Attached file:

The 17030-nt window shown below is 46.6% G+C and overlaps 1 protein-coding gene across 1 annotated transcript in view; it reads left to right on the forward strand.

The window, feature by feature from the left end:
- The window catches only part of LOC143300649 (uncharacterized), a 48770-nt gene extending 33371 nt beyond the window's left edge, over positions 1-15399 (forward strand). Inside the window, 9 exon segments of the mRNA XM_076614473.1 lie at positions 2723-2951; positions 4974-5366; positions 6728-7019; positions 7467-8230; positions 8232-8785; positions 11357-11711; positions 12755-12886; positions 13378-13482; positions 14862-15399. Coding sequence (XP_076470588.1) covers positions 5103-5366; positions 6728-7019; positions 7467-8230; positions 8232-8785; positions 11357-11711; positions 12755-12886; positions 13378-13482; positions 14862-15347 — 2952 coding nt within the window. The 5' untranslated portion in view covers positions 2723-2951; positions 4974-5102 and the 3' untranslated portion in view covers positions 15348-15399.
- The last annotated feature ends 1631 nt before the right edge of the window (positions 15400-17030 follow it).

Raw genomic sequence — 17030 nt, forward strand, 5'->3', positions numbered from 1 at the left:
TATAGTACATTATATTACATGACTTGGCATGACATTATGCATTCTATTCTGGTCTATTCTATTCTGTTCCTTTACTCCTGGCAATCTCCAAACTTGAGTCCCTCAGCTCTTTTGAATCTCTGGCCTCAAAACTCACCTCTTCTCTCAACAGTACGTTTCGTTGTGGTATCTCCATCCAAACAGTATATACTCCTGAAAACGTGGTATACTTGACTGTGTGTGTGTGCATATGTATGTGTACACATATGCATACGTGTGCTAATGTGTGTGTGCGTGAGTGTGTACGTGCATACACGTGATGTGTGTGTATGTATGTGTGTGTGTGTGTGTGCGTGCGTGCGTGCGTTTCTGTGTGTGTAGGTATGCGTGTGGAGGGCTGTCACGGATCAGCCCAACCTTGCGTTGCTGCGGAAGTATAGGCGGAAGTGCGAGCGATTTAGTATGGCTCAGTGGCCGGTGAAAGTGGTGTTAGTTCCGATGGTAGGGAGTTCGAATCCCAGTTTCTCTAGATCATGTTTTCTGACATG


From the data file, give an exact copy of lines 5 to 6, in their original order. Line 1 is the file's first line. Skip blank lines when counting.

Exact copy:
Raw genomic sequence — 17030 nt, forward strand, 5'->3', positions numbered from 1 at the left:
TATAGTACATTATATTACATGACTTGGCATGACATTATGCATTCTATTCTGGTCTATTCTATTCTGTTCCTTTACTCCTGGCAATCTCCAAACTTGAGTCCCTCAGCTCTTTTGAATCTCTGGCCTCAAAACTCACCTCTTCTCTCAACAGTACGTTTCGTTGTGGTATCTCCATCCAAACAGTATATACTCCTGAAAACGTGGTATACTTGACTGTGTGTGTGTGCATATGTATGTGTACACATATGCATACGTGTGCTAATGTGTGTGTGCGTGAGTGTGTACGTGCATACACGTGATGTGTGTGTATGTATGTGTGTGTGTGTGTGTGCGTGCGTGCGTGCGTTTCTGTGTGTGTAGGTATGCGTGTGGAGGGCTGTCACGGATCAGCCCAACCTTGCGTTGCTGCGGAAGTATAGGCGGAAGTGCGAGCGATTTAGTATGGCTCAGTGGCCGGTGAAAGTGGTGTTAGTTCCGATGGTAGGGAGTTCGAATCCCAGTTTCTCTAGATCATGTTTTCTGACATG